After launching graphic novel lines at Andrews McMeel and Lion Forge, Andrea Colvin has joined Hachette with big plans for graphic novels at Little, Brown Books for Young Readers. more
A Charming Tale for Fans of Japanese Folklore
There are animals occasionally born with great powers. Senzou the black fox is one of those—but he abused his strength until the Sun Goddess imprisoned him for his bad behavior. Three hundred years later, he's finally been released—but on one condition: he can't regain his powers until he successfully helps a tanuki cub named Manpachi become an assistant to the gods. (Sponsored) more
Interview: PW Talks with Mark Russell
Comics writer Mark Russell talks with PW
about writing the controversial graphic novel Second Coming,
a satire about Jesus Christ returning to earth, this time with Earth's mightiest superhero as his roommate. more
PW Talks With Lawrence Wright
Wright talks with PW
about his new novel, a chillingly prescient, hair-raisingly plausible, geopolitical narrative constructed around a deadly pandemic that starts in Indonesia and invites an uncomfortable comparison to our dire contemporary moment. more
Review: Keep Calm and Log On by Gillian “Gus” Andrews
Disguised as a handbook for technophobic dummies, Andrews book is actually a lively guide to media literacy, online privacy, digital security, and online culture, that will be as useful to tech newbies as it will be to digital warriors. More
- Literary Vaccinations: For those unafraid to peer into the literary abyss of historical apocalyptic sickness, The Millions’s Ed Simon offers a prophylactic survey of writing on pandemics beginning in the 14th century with the Black Death (which killed 60% to 90% of the European population) and moving to Albert Camus’s The Plague and Tony Kushner’s AIDs masterwork Angels in America, to the viral zombification depicted in George Romero’s Night of the Living Dead and Robert Kirkman’s Walking Dead graphic novels. “Illness reminds us that the world isn’t ours; literature let’s us know that it is—sometimes,” Simon writes. “Most of all, take care of each other. And wash your hands.”
- Viral Response: In the wake of the spread of the new coronavirus, bookstores, libraries and authors are canceling promotional events. In response, retailers and public institutions as well as authors such as acclaimed graphic novel artist Gene Luen Yang, whose much-anticipated basketball-focused graphic novel Dragon Hoops will be published this month, are devising virtual events and online campaigns to stay in touch with fans, patrons and customers.
- Live From Where You Can’t Go: Created in response to the cancellations of public events, The Social Distancing Festival was founded to provide an online alternative to in-person art and cultural events, substituting a listing of livestreamed events and performances in the wake of the spread of the coronavirus and the need for social distancing.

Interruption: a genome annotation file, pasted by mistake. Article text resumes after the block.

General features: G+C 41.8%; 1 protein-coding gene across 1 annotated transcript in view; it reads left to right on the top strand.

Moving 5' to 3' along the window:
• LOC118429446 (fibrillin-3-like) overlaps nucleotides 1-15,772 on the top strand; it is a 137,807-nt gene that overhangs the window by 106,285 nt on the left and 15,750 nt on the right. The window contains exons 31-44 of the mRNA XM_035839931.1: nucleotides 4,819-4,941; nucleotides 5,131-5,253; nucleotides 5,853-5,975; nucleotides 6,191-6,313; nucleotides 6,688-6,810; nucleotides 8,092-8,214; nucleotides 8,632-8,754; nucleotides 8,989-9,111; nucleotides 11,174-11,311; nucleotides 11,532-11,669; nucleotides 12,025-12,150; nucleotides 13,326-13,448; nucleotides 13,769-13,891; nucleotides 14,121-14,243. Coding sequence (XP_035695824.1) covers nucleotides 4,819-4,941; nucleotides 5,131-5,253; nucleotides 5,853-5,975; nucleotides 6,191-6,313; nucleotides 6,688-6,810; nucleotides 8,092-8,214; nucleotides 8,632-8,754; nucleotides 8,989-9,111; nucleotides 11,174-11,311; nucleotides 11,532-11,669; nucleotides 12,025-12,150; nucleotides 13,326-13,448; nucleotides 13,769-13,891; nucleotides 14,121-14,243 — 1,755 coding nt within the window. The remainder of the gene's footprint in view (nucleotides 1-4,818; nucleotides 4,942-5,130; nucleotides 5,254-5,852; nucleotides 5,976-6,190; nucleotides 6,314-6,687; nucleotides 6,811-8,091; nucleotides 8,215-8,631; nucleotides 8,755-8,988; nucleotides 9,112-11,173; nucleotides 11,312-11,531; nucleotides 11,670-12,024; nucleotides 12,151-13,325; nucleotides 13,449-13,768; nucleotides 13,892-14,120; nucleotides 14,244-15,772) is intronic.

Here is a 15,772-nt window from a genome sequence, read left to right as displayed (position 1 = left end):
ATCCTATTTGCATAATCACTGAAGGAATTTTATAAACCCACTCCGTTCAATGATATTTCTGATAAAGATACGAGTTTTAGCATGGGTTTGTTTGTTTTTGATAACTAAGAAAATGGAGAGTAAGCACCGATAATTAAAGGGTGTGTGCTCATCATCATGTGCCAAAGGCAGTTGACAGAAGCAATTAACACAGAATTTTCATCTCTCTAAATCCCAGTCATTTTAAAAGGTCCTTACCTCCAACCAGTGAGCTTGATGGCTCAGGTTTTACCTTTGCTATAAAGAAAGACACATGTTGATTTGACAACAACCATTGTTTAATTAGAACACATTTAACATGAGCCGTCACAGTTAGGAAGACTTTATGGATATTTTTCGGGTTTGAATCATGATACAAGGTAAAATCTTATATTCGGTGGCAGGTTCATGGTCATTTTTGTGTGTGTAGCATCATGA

- Brown Girl On BookTube: YouTube will unveil the sixth episode of BookTube, its monthly video book club, on March 19 in a show featuring acclaimed writer Jacqueline Woodson talking about her new novel, Red at the Bone, and her acclaimed National Book Award winning memoir Brown Girl Dreaming.
- Kickstarter Digs Webcomic Jazz Cats: Lackadaisy, a webcomic created by artist, animator and designer Tracy Butler, is the basis for a Kickstarter campaign that raised more than $137,000 in less than two days (the goal was $85,000) to fund an animated short based on the comic and an artbook collection to be published by Iron Circus Comics. Butler’s wildly popular funny-animal webcomic—all the characters are cats—is funny, beautifully illustrated, deeply researched, and set in 1920s St. Louis among a group of jazz musicians and bootleggers.
This Week on the More to Come Podcast
This week the More to Come
crew—Calvin Reid, Heidi “The Beat” MacDonald and Kate Fitzsimons—discuss the recent spate of comics events canceled or postponed (among them Emerald City Comic Con, MoCCA Arts Fest, and WonderCon) due to the spread of the new coronavirus; plus Heidi reports on C2E2, including DC publisher Jim Lee after the departure of Dan DiDio, plus an interview with comics creator and novelist Joe Hill of the 'Locke and Key' and 'Heart Shaped Box' from C2E2. More
DC’s new YA graphic novel The Oracle Code by Marieke Nijkamp with art by Manuel Preitano updates the Batman legend of Barbara Gordon, daughter of Gotham City police commissioner James Gordon, who is paralyzed after she becomes the victim of a gunshot wound. Reimagined by Nijkamp, an autistic YA author and advocate for the disabled, Babs Gordon is now a wheelchair-bound teenager struggling emotionally with her disability, newly and reluctantly enrolled in Gotham City’s Arkham Center for Independence to learn to adapt to her condition. But she’s also a world class hacker who turns sleuth when she realizes something’s not quite right at the facility when patients start disappearing. In this 13-page excerpt Babs slowly comes out of her shell, trains using her wheelchair, and teams with a patient whose brother is missing in an effort figure out what’s going on. The Oracle Code was published this month by DC Graphic Novels for Young Readers. Click the image above to view the full excerpt.